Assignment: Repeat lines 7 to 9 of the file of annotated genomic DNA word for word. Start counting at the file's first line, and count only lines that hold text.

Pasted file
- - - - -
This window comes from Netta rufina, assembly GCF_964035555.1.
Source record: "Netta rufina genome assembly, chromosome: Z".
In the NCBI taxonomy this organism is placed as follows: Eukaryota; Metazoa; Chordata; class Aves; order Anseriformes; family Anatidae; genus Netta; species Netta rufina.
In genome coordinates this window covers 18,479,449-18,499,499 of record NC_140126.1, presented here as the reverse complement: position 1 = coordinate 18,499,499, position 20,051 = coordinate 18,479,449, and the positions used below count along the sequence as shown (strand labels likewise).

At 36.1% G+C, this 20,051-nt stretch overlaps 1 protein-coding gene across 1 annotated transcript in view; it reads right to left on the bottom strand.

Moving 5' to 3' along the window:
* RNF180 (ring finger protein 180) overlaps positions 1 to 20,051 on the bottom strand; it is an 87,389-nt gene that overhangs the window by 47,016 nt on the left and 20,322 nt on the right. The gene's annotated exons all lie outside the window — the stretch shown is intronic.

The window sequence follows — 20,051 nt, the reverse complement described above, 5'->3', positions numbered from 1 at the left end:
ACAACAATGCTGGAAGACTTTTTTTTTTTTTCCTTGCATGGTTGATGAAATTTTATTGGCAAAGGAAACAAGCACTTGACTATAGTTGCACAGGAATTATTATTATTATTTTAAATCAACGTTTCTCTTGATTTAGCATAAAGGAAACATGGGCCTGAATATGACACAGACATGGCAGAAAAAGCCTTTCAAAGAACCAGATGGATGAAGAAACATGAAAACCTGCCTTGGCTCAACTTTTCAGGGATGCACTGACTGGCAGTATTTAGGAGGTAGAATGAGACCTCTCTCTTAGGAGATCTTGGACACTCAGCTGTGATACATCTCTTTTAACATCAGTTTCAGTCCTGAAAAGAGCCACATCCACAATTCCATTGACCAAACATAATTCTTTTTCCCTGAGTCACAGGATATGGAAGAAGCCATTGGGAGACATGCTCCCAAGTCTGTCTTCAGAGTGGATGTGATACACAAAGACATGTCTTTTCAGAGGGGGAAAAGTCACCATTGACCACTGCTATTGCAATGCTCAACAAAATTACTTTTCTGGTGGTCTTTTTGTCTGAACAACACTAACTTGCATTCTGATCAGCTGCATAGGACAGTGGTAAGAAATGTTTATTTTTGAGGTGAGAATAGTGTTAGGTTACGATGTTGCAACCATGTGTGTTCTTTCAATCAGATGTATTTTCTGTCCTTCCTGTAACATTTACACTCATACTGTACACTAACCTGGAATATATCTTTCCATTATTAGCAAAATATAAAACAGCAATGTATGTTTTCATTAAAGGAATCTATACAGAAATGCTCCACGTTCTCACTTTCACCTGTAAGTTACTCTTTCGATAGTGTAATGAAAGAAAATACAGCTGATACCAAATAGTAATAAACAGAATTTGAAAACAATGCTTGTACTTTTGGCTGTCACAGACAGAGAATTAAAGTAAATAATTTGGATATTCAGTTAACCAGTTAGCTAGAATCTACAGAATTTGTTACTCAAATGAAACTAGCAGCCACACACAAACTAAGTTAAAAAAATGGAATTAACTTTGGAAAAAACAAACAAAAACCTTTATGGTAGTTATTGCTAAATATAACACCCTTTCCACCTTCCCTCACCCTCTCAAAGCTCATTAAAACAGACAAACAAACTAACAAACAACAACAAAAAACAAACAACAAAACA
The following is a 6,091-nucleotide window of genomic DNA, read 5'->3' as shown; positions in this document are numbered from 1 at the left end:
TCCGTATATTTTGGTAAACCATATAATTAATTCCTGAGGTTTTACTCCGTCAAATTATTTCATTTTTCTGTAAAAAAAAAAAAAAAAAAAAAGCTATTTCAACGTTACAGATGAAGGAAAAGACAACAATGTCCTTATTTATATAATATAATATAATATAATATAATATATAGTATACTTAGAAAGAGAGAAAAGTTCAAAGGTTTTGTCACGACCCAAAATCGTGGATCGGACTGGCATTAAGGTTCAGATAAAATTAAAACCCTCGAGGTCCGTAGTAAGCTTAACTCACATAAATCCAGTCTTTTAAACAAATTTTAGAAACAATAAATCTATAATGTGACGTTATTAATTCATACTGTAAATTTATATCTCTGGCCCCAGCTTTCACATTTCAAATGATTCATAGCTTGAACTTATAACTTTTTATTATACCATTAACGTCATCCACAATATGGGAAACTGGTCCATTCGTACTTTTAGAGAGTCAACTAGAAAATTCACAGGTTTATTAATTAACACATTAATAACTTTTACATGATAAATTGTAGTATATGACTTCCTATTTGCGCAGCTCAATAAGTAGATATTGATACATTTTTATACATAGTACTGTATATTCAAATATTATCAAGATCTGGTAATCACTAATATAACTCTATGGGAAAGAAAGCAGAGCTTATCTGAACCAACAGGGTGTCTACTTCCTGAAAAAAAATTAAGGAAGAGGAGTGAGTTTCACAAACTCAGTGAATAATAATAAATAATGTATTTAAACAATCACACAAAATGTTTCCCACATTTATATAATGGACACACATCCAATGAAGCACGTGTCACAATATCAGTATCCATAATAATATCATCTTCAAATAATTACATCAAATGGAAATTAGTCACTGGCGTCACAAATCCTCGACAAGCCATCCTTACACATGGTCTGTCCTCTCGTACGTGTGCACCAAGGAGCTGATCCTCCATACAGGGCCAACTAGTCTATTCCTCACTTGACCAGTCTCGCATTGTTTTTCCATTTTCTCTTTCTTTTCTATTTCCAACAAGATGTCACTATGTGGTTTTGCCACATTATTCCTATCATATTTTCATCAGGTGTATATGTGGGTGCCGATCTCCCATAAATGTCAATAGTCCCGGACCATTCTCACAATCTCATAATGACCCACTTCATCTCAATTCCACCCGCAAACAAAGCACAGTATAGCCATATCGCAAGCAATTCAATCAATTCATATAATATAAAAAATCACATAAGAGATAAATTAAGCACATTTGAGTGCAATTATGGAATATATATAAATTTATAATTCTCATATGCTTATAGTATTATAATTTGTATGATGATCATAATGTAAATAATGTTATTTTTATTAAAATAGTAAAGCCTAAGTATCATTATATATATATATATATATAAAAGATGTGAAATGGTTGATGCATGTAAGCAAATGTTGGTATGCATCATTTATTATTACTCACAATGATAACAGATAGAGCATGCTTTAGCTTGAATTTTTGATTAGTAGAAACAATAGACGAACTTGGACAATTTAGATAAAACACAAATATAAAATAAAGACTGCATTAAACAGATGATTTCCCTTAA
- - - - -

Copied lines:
* RNF180 (ring finger protein 180) overlaps positions 1 to 20,051 on the bottom strand; it is an 87,389-nt gene that overhangs the window by 47,016 nt on the left and 20,322 nt on the right. The gene's annotated exons all lie outside the window — the stretch shown is intronic.

The window sequence follows — 20,051 nt, the reverse complement described above, 5'->3', positions numbered from 1 at the left end:
ACAACAATGCTGGAAGACTTTTTTTTTTTTTCCTTGCATGGTTGATGAAATTTTATTGGCAAAGGAAACAAGCACTTGACTATAGTTGCACAGGAATTATTATTATTATTTTAAATCAACGTTTCTCTTGATTTAGCATAAAGGAAACATGGGCCTGAATATGACACAGACATGGCAGAAAAAGCCTTTCAAAGAACCAGATGGATGAAGAAACATGAAAACCTGCCTTGGCTCAACTTTTCAGGGATGCACTGACTGGCAGTATTTAGGAGGTAGAATGAGACCTCTCTCTTAGGAGATCTTGGACACTCAGCTGTGATACATCTCTTTTAACATCAGTTTCAGTCCTGAAAAGAGCCACATCCACAATTCCATTGACCAAACATAATTCTTTTTCCCTGAGTCACAGGATATGGAAGAAGCCATTGGGAGACATGCTCCCAAGTCTGTCTTCAGAGTGGATGTGATACACAAAGACATGTCTTTTCAGAGGGGGAAAAGTCACCATTGACCACTGCTATTGCAATGCTCAACAAAATTACTTTTCTGGTGGTCTTTTTGTCTGAACAACACTAACTTGCATTCTGATCAGCTGCATAGGACAGTGGTAAGAAATGTTTATTTTTGAGGTGAGAATAGTGTTAGGTTACGATGTTGCAACCATGTGTGTTCTTTCAATCAGATGTATTTTCTGTCCTTCCTGTAACATTTACACTCATACTGTACACTAACCTGGAATATATCTTTCCATTATTAGCAAAATATAAAACAGCAATGTATGTTTTCATTAAAGGAATCTATACAGAAATGCTCCACGTTCTCACTTTCACCTGTAAGTTACTCTTTCGATAGTGTAATGAAAGAAAATACAGCTGATACCAAATAGTAATAAACAGAATTTGAAAACAATGCTTGTACTTTTGGCTGTCACAGACAGAGAATTAAAGTAAATAATTTGGATATTCAGTTAACCAGTTAGCTAGAATCTACAGAATTTGTTACTCAAATGAAACTAGCAGCCACACACAAACTAAGTTAAAAAAATGGAATTAACTTTGGAAAAAACAAACAAAAACCTTTATGGTAGTTATTGCTAAATATAACACCCTTTCCACCTTCCCTCACCCTCTCAAAGCTCATTAAAACAGACAAACAAACTAACAAACAACAACAAAAAACAAACAACAAAACA